hey man! if you got the money then go with it. The more you're using money from the bank to get those expensive equipments, the more you have to pay back WITH INTEREST! What I heard from folks who started out successfully...they've been telling me the same things over and over again. Once you're set, then you can go digital and all of that if you want. This is just my opinion buddy. I know the type of neighborhood where i'm going to be working in and I can tell you that those patients probably don't care much about digital technologies. All they want to know are 2 things: 1) is it going to hurt 2) how much will it cost? Maybe you can roll differently...........
     
  49. shamrock2006

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    I guess so...I didn't decide to go military b/c of not having debt. I'm doing it b/c it's something that runs in my family and I know exactly what it has to offer. As I said before, if you can swing having your own place right out of school...then that's awesome, I hope it works out for the best. I simply think that all the "money" that can be made tends to blind a lot of students to all the crap that is to follow post d-school. I just think people tend to get ahead of themselves. and I understand you'll be making 2-3x that of a military dentist, but come four years from now most still will probably be in the 6 figure debt range...on top of other expenses. But like I said, if you can deal with all that...then more power to you. I hope you have nothing but success......Plus, i've spoken to many other dentists who always tell me that wish they would have gone military..b/c many of their professional friends who have done that came out and were getting all kinds of offers to buy into fantastic practices..and could do so b/c they had no school debts, and tons of experience...so there are both sides. I'm not saying military is the best way to go...it's just the best way to go for me.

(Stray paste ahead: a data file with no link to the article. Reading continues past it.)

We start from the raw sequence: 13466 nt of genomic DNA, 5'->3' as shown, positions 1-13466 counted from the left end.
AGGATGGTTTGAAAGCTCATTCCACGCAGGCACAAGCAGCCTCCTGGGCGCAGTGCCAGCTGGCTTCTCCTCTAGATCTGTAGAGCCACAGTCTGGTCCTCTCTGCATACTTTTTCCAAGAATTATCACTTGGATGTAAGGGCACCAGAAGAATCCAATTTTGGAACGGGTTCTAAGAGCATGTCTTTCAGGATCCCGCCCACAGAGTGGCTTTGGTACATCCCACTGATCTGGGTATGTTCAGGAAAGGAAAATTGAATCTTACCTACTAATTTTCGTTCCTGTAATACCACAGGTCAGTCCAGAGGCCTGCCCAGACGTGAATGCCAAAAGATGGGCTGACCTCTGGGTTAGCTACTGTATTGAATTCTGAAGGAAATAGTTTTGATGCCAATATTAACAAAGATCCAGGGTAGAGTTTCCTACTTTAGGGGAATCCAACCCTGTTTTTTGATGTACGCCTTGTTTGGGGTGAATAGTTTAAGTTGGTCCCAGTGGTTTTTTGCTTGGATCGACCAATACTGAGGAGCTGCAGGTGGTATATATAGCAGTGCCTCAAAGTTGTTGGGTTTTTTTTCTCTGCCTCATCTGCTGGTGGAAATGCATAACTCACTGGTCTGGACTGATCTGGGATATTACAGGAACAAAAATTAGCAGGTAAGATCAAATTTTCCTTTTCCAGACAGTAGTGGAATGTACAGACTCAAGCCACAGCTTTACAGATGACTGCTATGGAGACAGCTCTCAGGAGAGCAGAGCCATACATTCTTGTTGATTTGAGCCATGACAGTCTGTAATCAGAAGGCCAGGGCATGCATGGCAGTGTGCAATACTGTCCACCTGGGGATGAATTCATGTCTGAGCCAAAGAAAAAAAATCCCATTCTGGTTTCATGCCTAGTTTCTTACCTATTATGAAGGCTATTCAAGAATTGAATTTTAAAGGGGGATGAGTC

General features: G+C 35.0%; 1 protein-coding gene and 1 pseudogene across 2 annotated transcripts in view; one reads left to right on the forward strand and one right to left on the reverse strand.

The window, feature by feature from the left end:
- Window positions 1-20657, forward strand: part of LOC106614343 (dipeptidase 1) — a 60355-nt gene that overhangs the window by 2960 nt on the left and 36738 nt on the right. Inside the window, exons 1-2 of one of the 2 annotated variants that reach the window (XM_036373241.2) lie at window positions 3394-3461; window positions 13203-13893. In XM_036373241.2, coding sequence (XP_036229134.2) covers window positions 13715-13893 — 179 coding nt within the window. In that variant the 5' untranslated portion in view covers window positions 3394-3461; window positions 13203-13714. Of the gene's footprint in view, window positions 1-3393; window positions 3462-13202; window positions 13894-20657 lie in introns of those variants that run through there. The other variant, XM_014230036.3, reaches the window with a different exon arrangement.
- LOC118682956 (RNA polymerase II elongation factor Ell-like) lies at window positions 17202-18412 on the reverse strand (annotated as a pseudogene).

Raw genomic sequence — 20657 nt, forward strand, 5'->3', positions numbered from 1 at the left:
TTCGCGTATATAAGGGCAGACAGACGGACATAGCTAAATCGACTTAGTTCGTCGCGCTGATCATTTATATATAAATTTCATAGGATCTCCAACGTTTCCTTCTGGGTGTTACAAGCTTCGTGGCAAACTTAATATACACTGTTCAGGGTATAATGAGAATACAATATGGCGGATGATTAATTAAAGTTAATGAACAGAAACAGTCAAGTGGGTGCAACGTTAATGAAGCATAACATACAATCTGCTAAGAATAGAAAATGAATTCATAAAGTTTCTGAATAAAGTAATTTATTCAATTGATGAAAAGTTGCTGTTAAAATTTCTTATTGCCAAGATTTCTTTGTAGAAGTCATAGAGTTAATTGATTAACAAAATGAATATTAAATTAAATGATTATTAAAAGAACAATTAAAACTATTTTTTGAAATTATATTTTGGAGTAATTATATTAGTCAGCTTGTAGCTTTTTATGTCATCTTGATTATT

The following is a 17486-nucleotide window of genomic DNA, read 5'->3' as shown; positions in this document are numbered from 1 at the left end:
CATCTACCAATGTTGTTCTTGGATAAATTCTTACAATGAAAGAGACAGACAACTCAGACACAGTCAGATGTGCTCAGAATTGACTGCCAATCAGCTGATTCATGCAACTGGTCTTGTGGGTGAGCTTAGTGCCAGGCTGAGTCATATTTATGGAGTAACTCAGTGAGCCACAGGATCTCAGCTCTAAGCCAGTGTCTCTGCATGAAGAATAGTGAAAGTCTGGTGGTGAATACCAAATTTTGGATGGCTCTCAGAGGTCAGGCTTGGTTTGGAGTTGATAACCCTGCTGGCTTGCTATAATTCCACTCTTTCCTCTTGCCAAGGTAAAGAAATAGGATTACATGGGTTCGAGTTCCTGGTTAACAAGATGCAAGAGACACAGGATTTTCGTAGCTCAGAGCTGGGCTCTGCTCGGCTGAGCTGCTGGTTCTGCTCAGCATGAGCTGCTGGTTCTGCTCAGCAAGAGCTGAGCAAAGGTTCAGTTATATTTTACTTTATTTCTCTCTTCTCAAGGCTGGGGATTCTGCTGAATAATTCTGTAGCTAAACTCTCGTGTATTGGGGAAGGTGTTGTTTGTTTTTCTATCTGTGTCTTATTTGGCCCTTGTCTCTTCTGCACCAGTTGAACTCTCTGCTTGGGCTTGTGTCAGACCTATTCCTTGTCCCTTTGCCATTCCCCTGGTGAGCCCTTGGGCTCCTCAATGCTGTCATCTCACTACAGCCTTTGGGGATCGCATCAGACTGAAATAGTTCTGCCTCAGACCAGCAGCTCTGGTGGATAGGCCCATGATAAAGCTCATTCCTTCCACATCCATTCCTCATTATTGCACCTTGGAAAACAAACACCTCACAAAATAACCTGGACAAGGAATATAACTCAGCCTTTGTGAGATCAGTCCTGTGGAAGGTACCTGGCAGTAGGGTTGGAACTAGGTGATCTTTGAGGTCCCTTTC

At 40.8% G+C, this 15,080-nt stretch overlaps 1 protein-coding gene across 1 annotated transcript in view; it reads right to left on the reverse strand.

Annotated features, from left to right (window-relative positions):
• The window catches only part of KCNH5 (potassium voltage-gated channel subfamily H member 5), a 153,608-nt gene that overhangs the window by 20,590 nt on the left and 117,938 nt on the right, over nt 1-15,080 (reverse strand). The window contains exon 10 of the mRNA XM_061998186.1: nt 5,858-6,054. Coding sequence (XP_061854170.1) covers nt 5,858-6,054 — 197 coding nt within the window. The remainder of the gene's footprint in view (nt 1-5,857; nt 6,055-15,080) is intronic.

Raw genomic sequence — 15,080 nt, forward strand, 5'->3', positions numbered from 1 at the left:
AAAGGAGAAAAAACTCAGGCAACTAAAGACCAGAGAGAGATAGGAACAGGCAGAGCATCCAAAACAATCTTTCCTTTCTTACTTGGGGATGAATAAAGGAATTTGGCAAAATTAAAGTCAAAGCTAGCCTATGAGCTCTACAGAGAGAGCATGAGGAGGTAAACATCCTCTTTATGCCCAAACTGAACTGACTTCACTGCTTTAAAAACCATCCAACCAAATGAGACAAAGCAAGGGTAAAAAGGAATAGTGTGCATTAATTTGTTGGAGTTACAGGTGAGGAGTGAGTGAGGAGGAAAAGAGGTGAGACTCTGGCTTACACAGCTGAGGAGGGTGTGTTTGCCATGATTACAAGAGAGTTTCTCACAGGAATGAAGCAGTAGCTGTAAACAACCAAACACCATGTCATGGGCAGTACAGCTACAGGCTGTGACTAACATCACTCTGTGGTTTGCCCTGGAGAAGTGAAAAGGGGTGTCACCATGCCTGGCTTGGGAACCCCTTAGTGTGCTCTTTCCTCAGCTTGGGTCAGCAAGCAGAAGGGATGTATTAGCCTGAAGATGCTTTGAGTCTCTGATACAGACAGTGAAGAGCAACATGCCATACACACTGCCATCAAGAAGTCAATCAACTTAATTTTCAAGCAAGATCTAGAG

50. JamieMac

    JamieMac Elite Member

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    Possessing business savvy is vastly different from just taking a few business classes prior to finishing d-school. Some are naturals and can pick up things very quickly, while others will need to rely on a key employee (office manager) to assist them with running/building a practice. I have a business degree with majors in finance and accounting...and I found that many who are teaching haven't actually "been" in business. They can teach and test you on theory all day long, but being "out there" is very different. I utilized as much of my education as possible, but I actually learned much more just being in business.

    The best education that you can receive is by working for someone who is successful at what they do (in practicing and business management). If you keep your eyes and ears open while there, it will be the best paid education that you can get. Trust me...don't reinvent the wheel. For this reason alone, I plan to work for someone for a full year prior to obtaining my own practice. Best of luck!
     
  51. JamieMac

    JamieMac Elite Member

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    You might be right about the "learning" part, BUT the part you omitted is the applying part. Being in business has its challenges...many of which you will not learn about in any classroom. Many dentists are good at what they do, but due to poor business management, have a difficult time enjoying the fruits of their labor. I can assure you that being really smart doesn't provide a free ticket to running a successful business. If you acknowledge your strengths, weaknesses, and limitations, and find ways to balance them in a business model, it will allow you to maximize your potential as a <fill in the blank>. Good luck!
     
  52. UJ007

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    What i meant by my post was that if people are smart/hard working etc to obtain entrance to dental school they can learn not just theory about business but also how to apply it in real life. I just don't think that having a good business sense is something innate that you either have or don't have. I think you acquire it through learning and experience.